7 ways to maximise warehouse space without physically expanding
The expense of operating a warehouse is huge; from acquiring the land, to operational costs, managing equipment, labour costs and of course storing inventory. Warehouse managers constantly face the challenge to efficiently utilise space and reduce costs. When expansion isn’t an option, the most practical, low-cost solution is to find and use the hidden space in your warehouse.
Largely, there are three key types of space deficiencies that are noted in a warehouse:
- Holding too much right inventory
- Holding too much wrong merchandise
- Using the existing warehouse space ineffectively
In order to address your space issues, it’s important to understand how they have occurred.
Here are 7 ways to maximise warehouse space without physically expanding:
Vertical cube utilisation
For warehouses looking to increase the amount of pick faces and improve storage, optimising the use of the vertical cube is paramount. The vertical cube consists of all the space above the cross aisles, loads, docks, work and pick areas. The optimum use of racks exists when the opening height is roughly 6 inches larger than the load height in order to ensure safety when loading and unloading goods. An optimised warehouse will attain around 75 to 85 percent vertical utilisation. Those warehouses with space usage of between 50 to 75 percent present a major opening to improve and recover use of the lost space. By altering the opening sizes to match the dimensions of the current unit load and thereby creating several opening heights, the warehouse programme can be re-adjusted to place the slower moving pallets in shorter locations.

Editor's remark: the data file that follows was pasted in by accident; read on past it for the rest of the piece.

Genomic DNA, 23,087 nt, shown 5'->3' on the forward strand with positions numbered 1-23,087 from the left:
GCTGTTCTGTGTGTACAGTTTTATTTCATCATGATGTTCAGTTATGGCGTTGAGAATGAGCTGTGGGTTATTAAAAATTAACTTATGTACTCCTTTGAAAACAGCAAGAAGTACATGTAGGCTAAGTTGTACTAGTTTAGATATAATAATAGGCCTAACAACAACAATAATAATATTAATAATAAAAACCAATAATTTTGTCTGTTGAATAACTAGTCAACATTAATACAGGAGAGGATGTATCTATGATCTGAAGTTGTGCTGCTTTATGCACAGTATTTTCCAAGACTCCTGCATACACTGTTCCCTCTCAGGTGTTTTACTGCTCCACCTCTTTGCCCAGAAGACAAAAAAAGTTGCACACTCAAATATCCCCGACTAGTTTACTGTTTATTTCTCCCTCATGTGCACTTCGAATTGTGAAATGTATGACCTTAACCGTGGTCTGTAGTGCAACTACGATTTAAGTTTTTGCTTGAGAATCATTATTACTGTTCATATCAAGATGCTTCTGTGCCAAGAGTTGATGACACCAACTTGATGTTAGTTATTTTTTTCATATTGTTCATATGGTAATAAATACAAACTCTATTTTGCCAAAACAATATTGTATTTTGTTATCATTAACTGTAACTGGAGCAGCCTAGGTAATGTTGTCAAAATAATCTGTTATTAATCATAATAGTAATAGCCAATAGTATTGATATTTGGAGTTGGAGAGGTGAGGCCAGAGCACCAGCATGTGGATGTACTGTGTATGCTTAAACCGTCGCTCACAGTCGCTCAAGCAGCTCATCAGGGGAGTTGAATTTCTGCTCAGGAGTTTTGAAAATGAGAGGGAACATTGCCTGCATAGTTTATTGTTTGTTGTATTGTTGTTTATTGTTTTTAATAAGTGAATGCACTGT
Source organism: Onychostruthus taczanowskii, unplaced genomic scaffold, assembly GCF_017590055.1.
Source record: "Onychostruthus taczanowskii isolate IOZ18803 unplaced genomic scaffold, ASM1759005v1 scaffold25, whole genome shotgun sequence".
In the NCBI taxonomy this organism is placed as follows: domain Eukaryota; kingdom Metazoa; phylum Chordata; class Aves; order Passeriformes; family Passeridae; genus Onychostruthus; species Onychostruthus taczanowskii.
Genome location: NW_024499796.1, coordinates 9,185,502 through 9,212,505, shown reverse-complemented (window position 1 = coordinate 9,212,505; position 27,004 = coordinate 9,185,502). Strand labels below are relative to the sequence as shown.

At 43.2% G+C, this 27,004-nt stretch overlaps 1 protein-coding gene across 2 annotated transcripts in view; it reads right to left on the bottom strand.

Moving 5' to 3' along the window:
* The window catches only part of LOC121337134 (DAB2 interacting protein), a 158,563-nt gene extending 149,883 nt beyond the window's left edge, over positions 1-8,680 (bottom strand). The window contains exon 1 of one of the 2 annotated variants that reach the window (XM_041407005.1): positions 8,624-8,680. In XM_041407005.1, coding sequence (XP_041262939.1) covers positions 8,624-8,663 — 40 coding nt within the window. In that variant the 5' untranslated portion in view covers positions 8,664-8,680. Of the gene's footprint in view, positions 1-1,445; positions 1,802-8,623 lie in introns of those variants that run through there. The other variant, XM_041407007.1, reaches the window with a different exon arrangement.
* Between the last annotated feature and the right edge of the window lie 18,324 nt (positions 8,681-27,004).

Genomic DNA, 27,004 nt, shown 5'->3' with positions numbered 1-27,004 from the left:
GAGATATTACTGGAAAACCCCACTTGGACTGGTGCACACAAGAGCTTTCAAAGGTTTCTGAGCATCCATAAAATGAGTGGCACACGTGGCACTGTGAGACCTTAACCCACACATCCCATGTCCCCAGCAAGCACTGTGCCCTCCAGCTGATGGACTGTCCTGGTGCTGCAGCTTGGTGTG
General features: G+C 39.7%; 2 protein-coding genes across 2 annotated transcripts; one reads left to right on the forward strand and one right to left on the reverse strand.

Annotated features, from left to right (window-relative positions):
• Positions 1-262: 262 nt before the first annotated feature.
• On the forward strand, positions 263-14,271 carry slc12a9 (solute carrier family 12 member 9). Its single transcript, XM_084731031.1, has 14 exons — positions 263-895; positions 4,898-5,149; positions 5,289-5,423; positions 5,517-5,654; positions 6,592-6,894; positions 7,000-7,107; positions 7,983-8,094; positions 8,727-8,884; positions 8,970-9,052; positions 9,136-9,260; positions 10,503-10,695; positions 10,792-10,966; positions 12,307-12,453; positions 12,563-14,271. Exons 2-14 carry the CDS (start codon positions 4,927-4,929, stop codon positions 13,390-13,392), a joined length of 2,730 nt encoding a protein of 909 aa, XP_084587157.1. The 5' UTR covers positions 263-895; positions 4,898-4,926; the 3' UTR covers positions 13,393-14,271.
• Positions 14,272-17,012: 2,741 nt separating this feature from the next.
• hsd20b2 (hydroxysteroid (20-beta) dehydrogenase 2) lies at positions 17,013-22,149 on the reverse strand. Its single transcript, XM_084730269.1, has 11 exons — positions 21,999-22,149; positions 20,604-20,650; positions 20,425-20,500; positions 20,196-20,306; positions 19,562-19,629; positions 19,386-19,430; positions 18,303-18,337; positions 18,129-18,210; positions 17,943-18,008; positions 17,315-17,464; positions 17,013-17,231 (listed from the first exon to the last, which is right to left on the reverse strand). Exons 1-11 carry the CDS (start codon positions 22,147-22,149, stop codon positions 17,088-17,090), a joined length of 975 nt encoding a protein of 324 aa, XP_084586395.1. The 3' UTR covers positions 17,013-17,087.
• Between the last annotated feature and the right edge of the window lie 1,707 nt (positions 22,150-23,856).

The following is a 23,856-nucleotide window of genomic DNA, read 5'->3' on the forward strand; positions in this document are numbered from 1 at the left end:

For products requiring a smaller amount of storage, it’s a good idea to load cases on decking or case flow racks. This removes some of the pallet storage and provides a greater pick face area, optimising use of the vertical cube.
The area over cross aisles is rarely used efficiently within the warehouse. This underused space can instead be transformed and used for storage in the form of tunnel rack. Usually, in warehouses that have 20 -24-foot clearance and contain 4 levels of storage, the top 2 levels are generally tunnelled. When implementing tunnelling over aisles, it’s important to place safety netting to avoid falling cases landing on the warehouse floor. When tunnelling existing racks, the space between each section can differ by up to an inch, meaning warehouse operators have to carry out tunnelling in line with forklift training to move down accordingly with fork mast.
Rack over docks
With most of the movement taking place in the bottom 10 feet of space, docks fail to take advantage of the vertical cube space. To counteract this wastage, warehouse operators should use the area above the dock doors to place racking for storage purposes; to hold packaging materials for example.
Mezzanine floor systems are raised platforms installed between the floor and the ceiling in a warehouse, to optimise storage and increase work space. They are usually made of steel with a wood finishing and can be disassembled and easily moved. Warehouse mezzanine systems offer maximised usage of the vertical space; the valuable space already available but often underused. Once the mezzanine system is in place, the space underneath the structure can also be availed of for storage.